Mike Verano is a licensed professional counselor, licensed marriage and family therapist and thymic cancer survivor with over 30 years experience in the mental health field. Mike has had articles published in national and international magazines and is the author of The Zen of Cancer: A Mindful Journey From Illness to Wellness. In addition, he maintains the blog, Confessions of a Pacifist in the War on Cancer. He and his wife, Kathy, live in Lanexa, Virginia.
Cancer has taught me to be stoic when necessary, needy when appropriate and mindful at all times that the physical body is both fragile and resilient.
As a cancer survivor, I find that I now approach most health-related problems with the sigh of relief. “At least it’s not cancer.” To date, 2018, has provided multiple opportunities for this breath work. My last PET scan revealed a kidney stone that painfully passed in January and gallstones which are resulting in the removal of my gallbladder next week. Additionally, pain in my right shoulder, eerily reminiscent of the pain in my left shoulder that led to my cancer being discovered in 2009, turned out to be arthritis.
The fact that even eight years removed from the fateful day, the arrival of these new medical challenges automatically triggers a response deep in my brain speaks to the power of this diagnosis and how one’s life is never the same after receiving it. Waiting on the results of a CT scan to check for kidney stones, and preparing for gallbladder surgery brings an eerie déjà vu that makes my toes go numb—just like the first time I was told my cancer was stage 4.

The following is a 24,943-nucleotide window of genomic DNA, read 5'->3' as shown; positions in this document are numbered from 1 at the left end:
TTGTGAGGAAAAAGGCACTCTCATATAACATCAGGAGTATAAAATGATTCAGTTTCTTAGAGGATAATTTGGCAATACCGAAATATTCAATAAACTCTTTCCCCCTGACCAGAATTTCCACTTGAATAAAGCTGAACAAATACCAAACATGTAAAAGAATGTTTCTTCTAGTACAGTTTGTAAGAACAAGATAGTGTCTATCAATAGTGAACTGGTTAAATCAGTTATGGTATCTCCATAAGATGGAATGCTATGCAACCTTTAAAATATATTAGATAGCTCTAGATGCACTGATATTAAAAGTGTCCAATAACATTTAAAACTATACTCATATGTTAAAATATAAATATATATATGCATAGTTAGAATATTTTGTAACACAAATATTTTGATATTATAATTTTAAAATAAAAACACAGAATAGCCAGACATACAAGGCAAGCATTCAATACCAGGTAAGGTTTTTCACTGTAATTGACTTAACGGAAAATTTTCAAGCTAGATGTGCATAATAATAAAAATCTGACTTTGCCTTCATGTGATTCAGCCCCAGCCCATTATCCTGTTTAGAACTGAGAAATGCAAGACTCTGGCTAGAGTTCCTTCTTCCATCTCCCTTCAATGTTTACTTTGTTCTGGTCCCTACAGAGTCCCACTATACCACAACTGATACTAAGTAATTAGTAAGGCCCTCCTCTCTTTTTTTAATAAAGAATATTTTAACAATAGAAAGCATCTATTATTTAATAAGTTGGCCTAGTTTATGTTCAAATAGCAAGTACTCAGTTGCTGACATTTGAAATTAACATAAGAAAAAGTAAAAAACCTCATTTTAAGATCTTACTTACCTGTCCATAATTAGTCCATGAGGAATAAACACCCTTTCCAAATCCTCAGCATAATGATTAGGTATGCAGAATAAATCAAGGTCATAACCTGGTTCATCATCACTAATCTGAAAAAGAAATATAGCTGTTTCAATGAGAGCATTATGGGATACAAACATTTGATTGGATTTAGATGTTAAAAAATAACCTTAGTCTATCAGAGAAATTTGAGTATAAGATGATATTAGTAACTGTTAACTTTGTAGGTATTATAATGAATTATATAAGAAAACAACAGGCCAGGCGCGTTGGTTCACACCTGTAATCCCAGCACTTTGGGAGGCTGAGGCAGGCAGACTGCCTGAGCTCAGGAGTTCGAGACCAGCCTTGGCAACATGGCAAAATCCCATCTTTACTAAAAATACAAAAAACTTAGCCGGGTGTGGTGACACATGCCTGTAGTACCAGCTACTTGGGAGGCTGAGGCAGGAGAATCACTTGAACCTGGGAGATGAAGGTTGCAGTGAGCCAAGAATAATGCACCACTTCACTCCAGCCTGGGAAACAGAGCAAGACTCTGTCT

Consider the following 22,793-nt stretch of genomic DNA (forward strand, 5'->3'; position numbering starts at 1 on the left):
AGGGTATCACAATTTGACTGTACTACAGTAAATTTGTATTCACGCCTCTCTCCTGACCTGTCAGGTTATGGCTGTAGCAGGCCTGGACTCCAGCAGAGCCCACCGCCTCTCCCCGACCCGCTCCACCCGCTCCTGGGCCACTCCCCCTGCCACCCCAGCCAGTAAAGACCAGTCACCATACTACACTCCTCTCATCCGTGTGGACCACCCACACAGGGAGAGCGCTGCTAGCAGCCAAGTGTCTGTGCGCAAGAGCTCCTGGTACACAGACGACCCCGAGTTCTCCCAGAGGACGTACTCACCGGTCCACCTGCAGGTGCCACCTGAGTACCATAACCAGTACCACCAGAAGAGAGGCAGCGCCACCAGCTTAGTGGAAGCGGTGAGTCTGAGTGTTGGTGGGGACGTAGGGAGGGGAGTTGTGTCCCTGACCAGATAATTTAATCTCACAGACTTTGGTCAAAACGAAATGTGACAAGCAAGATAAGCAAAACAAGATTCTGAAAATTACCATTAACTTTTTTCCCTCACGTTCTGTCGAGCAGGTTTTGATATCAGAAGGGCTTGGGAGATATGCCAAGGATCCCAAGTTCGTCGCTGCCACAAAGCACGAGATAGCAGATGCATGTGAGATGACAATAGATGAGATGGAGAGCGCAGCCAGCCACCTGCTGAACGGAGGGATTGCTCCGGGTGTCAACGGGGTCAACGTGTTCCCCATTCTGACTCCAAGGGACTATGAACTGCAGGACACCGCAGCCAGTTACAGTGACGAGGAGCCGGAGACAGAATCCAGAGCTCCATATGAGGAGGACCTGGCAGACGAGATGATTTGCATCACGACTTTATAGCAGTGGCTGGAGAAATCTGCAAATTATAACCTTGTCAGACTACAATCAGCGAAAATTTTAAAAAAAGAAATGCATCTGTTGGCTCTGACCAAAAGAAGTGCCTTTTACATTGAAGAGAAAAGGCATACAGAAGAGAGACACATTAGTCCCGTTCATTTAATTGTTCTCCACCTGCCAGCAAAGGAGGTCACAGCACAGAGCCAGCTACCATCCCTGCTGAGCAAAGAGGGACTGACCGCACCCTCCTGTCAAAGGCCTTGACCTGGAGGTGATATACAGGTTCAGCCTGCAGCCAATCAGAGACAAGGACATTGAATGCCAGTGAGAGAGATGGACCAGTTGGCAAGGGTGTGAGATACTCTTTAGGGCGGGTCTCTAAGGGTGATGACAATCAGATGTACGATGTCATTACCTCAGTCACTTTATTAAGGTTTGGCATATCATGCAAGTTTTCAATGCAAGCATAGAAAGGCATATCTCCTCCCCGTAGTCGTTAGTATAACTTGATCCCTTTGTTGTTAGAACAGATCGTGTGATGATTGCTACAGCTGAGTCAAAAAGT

It’s blessing and curse to have the bar for one’s health set so low that conditions that might send others into a “what’s happening to my body” lament, leads to a feeling of being underwhelmed by the ever-changing challenge of the aging process. It sucks to lose trust in the healthy functioning of one’s body, but it’s wonderful to still be around to suffer the slings and arrows of growing older.
As I await a non-cancer related procedure, I have turned once again to the tried-and true methods of anxiety control to silence the worst-case scenario critic in my head that wants to keep a running log of “organs I no longer have.” Cancer has taught me to be stoic when necessary, needy when appropriate and mindful at all times that the physical body if both fragile and resilient. Survivorship brings awareness that health is a matter of practicality and perception. Once again, as I turn my body and trust over to the wonder that is modern medical science, I will turn my mind to the art of trusting that, as the poet Rilke wrote, “life has not forgotten you, that it holds you in its hand; it will not let you fall.”